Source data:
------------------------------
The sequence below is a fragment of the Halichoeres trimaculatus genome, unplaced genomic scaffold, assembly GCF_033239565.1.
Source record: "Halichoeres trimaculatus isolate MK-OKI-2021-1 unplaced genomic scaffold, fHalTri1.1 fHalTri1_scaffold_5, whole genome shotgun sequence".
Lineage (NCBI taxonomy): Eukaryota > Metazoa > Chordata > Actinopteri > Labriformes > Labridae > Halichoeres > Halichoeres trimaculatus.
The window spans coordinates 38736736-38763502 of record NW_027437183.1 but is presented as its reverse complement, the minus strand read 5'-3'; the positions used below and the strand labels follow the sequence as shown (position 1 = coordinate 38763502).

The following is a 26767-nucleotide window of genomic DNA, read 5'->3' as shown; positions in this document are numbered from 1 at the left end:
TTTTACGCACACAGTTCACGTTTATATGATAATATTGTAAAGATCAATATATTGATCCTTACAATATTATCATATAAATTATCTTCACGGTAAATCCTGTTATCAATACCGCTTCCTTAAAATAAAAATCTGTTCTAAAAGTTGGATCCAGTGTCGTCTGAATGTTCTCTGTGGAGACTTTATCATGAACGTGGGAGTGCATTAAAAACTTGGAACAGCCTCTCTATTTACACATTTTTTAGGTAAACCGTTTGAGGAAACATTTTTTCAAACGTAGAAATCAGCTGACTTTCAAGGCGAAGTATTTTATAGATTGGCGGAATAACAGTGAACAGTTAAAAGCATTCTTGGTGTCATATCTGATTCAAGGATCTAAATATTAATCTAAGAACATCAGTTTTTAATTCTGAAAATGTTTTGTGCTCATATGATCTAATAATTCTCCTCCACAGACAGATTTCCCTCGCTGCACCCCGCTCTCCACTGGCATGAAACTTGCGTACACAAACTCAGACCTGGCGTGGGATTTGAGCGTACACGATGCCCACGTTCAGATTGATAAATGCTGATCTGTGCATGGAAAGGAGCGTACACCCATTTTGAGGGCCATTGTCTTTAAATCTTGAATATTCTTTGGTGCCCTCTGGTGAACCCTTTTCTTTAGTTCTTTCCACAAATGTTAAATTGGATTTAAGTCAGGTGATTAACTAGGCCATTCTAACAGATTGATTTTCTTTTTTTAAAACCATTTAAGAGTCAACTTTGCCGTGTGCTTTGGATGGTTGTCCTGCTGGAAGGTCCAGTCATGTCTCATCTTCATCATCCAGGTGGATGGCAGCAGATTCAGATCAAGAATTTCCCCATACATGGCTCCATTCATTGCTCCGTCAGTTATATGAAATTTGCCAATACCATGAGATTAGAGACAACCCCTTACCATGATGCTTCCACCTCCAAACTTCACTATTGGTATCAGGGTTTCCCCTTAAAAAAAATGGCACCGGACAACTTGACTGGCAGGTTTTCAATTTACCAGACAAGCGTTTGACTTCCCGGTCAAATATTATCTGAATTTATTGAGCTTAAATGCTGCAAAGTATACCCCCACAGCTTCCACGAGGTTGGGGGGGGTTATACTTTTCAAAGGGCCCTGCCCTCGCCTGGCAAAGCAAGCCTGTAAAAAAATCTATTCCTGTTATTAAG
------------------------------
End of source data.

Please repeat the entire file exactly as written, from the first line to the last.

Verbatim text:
The sequence below is a fragment of the Halichoeres trimaculatus genome, unplaced genomic scaffold, assembly GCF_033239565.1.
Source record: "Halichoeres trimaculatus isolate MK-OKI-2021-1 unplaced genomic scaffold, fHalTri1.1 fHalTri1_scaffold_5, whole genome shotgun sequence".
Lineage (NCBI taxonomy): Eukaryota > Metazoa > Chordata > Actinopteri > Labriformes > Labridae > Halichoeres > Halichoeres trimaculatus.
The window spans coordinates 38736736-38763502 of record NW_027437183.1 but is presented as its reverse complement, the minus strand read 5'-3'; the positions used below and the strand labels follow the sequence as shown (position 1 = coordinate 38763502).

The following is a 26767-nucleotide window of genomic DNA, read 5'->3' as shown; positions in this document are numbered from 1 at the left end:
TTTTACGCACACAGTTCACGTTTATATGATAATATTGTAAAGATCAATATATTGATCCTTACAATATTATCATATAAATTATCTTCACGGTAAATCCTGTTATCAATACCGCTTCCTTAAAATAAAAATCTGTTCTAAAAGTTGGATCCAGTGTCGTCTGAATGTTCTCTGTGGAGACTTTATCATGAACGTGGGAGTGCATTAAAAACTTGGAACAGCCTCTCTATTTACACATTTTTTAGGTAAACCGTTTGAGGAAACATTTTTTCAAACGTAGAAATCAGCTGACTTTCAAGGCGAAGTATTTTATAGATTGGCGGAATAACAGTGAACAGTTAAAAGCATTCTTGGTGTCATATCTGATTCAAGGATCTAAATATTAATCTAAGAACATCAGTTTTTAATTCTGAAAATGTTTTGTGCTCATATGATCTAATAATTCTCCTCCACAGACAGATTTCCCTCGCTGCACCCCGCTCTCCACTGGCATGAAACTTGCGTACACAAACTCAGACCTGGCGTGGGATTTGAGCGTACACGATGCCCACGTTCAGATTGATAAATGCTGATCTGTGCATGGAAAGGAGCGTACACCCATTTTGAGGGCCATTGTCTTTAAATCTTGAATATTCTTTGGTGCCCTCTGGTGAACCCTTTTCTTTAGTTCTTTCCACAAATGTTAAATTGGATTTAAGTCAGGTGATTAACTAGGCCATTCTAACAGATTGATTTTCTTTTTTTAAAACCATTTAAGAGTCAACTTTGCCGTGTGCTTTGGATGGTTGTCCTGCTGGAAGGTCCAGTCATGTCTCATCTTCATCATCCAGGTGGATGGCAGCAGATTCAGATCAAGAATTTCCCCATACATGGCTCCATTCATTGCTCCGTCAGTTATATGAAATTTGCCAATACCATGAGATTAGAGACAACCCCTTACCATGATGCTTCCACCTCCAAACTTCACTATTGGTATCAGGGTTTCCCCTTAAAAAAAATGGCACCGGACAACTTGACTGGCAGGTTTTCAATTTACCAGACAAGCGTTTGACTTCCCGGTCAAATATTATCTGAATTTATTGAGCTTAAATGCTGCAAAGTATACCCCCACAGCTTCCACGAGGTTGGGGGGGGTTATACTTTTCAAAGGGCCCTGCCCTCGCCTGGCAAAGCAAGCCTGTAAAAAAATCTATTCCTGTTATTAAG